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Old March 2nd, 2019, 12:33 PM   #1884
Join Date: Mar 2019
Posts: 42

I'm Dazzler, age 40. I first started skating when I was 6 on the type of squad skates that you strap on over your shoes. Then later proper boot skates. Mainly street skating as there was no local rink. I think I was 14 when I switched to inline skates in the early 90s and have skated on inlines on and off since then, mainly for short commutes with, with occasional ice-skating at Christmas rinks. I took my 6 year old to the local roller rink toward the end of last year and put on quad skates for the first time in over 25 years. And have been bitten by the skating bug big time ever since.

My skills are weirdly inconsistent. I can skate well but for the first two visits I was literally stopping by spinning around and slowing as I couldn't remember how to use the toe stop. I absolutely could not skate backwards, like honestly couldn't move when I tried. But I can spin and do a decent parallel arabesque, on a straight or around a corner. I feel a bit silly as my quad skating is missing several steps and I know I need to get those basics down first.

I got my old inlines out to practice at home and could skate backwards without bother. Braking with a backstop or plough stop is instinctual. I'm a better inline skater as I never lost the basics. While inline and quad skating aren't massively different, there are subtle differences and I'm having to work at adjusting between the two. (I had a pretty bad fall recently on my quads as I leaned forward in a way that's fine on inlines but made my front wheels stop on quads, thankfully I'd invested in a decent set of pads the day before). But I'm also really, really enjoying both kinds of skating and the practice of skating backwards in my inlines helped a lot the next time I tried going backwards in quads.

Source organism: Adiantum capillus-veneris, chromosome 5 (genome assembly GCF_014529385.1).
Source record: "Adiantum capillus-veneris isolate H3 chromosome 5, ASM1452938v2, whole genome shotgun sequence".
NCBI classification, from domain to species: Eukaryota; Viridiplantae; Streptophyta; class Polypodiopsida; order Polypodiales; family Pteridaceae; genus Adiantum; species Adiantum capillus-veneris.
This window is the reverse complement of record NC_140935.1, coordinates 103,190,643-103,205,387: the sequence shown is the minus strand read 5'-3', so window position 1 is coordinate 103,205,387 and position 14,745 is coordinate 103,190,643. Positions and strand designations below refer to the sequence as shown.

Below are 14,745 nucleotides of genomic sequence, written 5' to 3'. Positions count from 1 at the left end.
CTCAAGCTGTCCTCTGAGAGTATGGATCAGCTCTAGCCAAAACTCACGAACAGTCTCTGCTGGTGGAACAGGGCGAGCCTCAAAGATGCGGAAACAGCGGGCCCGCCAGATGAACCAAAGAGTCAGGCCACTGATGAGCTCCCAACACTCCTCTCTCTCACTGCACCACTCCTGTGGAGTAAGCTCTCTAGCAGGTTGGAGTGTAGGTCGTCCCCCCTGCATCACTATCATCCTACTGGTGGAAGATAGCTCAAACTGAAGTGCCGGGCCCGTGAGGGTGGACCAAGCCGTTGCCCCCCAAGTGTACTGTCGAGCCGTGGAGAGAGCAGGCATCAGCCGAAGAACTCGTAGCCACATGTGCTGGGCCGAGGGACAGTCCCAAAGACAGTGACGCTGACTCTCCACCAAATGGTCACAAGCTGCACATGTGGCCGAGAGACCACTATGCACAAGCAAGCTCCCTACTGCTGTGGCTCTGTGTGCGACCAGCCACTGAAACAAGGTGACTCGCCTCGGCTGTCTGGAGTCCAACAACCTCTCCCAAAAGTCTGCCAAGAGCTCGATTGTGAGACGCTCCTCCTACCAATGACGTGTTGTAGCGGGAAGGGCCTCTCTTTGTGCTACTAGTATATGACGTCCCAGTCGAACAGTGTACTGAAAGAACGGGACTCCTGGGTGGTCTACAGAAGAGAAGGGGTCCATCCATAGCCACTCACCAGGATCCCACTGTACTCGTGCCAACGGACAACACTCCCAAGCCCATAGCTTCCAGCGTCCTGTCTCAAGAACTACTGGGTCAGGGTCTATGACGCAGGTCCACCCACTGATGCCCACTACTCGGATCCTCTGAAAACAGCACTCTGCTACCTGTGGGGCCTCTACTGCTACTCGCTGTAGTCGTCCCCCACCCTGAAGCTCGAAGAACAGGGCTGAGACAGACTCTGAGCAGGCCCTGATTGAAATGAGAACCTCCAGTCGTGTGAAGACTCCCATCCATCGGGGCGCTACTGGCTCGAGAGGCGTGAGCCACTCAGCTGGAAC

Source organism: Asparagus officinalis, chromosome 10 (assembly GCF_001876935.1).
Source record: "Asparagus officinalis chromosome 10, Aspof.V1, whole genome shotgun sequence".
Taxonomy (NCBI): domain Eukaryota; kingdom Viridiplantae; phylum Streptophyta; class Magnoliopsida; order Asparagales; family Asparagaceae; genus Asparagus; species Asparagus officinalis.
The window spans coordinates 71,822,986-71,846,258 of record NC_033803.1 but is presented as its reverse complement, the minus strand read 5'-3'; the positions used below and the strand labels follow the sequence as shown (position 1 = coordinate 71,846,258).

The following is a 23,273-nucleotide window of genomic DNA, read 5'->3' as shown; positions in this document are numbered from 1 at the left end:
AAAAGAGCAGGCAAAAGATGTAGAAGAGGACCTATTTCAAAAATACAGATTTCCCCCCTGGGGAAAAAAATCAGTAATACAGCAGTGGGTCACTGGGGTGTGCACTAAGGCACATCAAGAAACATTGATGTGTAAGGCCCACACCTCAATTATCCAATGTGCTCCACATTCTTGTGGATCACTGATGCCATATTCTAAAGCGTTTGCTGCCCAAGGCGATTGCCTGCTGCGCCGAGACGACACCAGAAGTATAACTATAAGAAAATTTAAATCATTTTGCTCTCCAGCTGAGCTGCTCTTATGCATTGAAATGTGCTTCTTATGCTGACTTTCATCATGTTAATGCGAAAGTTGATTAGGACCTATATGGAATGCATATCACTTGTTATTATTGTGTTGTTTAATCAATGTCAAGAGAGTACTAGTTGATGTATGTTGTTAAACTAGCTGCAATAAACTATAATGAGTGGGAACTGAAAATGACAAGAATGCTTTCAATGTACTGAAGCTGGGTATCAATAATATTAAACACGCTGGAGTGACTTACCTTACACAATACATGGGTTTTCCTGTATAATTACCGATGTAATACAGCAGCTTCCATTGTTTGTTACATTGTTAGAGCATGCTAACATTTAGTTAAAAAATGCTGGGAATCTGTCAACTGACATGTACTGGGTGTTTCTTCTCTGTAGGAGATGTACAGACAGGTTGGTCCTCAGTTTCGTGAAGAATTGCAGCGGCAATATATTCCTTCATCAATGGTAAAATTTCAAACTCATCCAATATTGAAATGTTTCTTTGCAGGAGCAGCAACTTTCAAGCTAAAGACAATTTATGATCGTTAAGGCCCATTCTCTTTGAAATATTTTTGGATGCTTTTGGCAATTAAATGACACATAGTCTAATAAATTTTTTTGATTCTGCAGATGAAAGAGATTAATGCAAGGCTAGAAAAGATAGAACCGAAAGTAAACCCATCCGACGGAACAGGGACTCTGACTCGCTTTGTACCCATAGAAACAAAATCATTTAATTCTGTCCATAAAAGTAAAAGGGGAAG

I use quads at the rink (inlines aren't allowed there) and inlines outdoors. I've started out with a pair of Rookies for the rink and bought K2 Kinetic 80s for outdoors after the wheels on my ancient inlines literally fell apart when I took them for a longer skate outdoors. I enjoy different aspects of both kinds of skating and I've also started to (secretly) go to the rink without my 6 year old one night a week. It's easier and safer to work on improving my own skating when I don't have a little learner skater to look out for. My mother has also started coming with me/us and is the only one of the three of us to not have a fall yet.

I don't think I want to try derby. I'd love to give it ago if I was 20 years younger but don't think that level of contact sport is for me at this age. I'm recovering from falls better than I thought I would, so I'm not as aged as I tend to fear I am, but even still I don't think it would be a realistic sport for me. I'm more interested in the more artistic aspects of rink skating and I enjoy the speed (and right turns ) of inline skating. In all seriousness, getting to straight skate for long intervals and turn in both directions outdoors has improved the strength in my left leg, which is both naturally weaker and weakened by the constant left turns at the rink. My crossovers at the rink are improving (little by little) because it.
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